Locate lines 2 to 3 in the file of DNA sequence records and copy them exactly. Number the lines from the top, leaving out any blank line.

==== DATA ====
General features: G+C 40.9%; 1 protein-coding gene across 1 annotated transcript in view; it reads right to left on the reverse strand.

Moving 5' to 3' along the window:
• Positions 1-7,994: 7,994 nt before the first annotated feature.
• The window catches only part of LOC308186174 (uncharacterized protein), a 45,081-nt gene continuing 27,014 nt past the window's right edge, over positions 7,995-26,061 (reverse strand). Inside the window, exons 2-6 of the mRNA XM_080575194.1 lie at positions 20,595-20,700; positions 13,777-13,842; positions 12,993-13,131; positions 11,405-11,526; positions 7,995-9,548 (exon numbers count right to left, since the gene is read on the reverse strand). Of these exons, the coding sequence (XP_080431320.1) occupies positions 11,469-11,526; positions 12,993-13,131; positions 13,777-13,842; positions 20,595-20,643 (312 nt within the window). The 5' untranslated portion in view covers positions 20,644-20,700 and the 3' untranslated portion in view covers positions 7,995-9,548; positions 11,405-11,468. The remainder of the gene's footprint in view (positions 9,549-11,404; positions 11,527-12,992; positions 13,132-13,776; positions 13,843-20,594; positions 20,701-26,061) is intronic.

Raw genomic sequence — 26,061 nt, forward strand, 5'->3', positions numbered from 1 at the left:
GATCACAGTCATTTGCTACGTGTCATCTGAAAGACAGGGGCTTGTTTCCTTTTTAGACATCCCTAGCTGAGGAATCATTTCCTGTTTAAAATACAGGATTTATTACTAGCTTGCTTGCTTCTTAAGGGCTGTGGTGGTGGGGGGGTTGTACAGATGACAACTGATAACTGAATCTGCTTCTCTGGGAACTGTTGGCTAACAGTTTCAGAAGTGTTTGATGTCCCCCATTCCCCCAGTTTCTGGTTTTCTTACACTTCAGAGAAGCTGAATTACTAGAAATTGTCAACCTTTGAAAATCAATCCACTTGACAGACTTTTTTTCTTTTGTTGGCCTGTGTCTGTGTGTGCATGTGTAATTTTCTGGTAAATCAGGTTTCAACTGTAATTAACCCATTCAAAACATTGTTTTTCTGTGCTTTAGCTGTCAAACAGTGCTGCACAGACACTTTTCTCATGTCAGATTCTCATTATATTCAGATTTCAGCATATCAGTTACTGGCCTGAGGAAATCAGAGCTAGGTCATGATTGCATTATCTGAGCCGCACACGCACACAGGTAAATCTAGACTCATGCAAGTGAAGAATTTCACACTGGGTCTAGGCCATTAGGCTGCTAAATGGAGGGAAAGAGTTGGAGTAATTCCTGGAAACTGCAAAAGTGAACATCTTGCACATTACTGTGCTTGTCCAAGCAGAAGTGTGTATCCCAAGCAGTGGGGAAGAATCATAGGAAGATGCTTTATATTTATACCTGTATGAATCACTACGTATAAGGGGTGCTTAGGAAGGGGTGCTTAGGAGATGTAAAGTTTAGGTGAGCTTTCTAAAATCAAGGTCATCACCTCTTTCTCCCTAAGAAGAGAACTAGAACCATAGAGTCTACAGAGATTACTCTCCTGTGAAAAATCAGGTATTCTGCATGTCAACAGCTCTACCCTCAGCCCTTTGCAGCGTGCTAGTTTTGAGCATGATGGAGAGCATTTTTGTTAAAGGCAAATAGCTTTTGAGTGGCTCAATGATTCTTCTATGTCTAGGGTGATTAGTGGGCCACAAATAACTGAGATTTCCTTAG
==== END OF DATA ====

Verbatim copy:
Moving 5' to 3' along the window:
• Positions 1-7,994: 7,994 nt before the first annotated feature.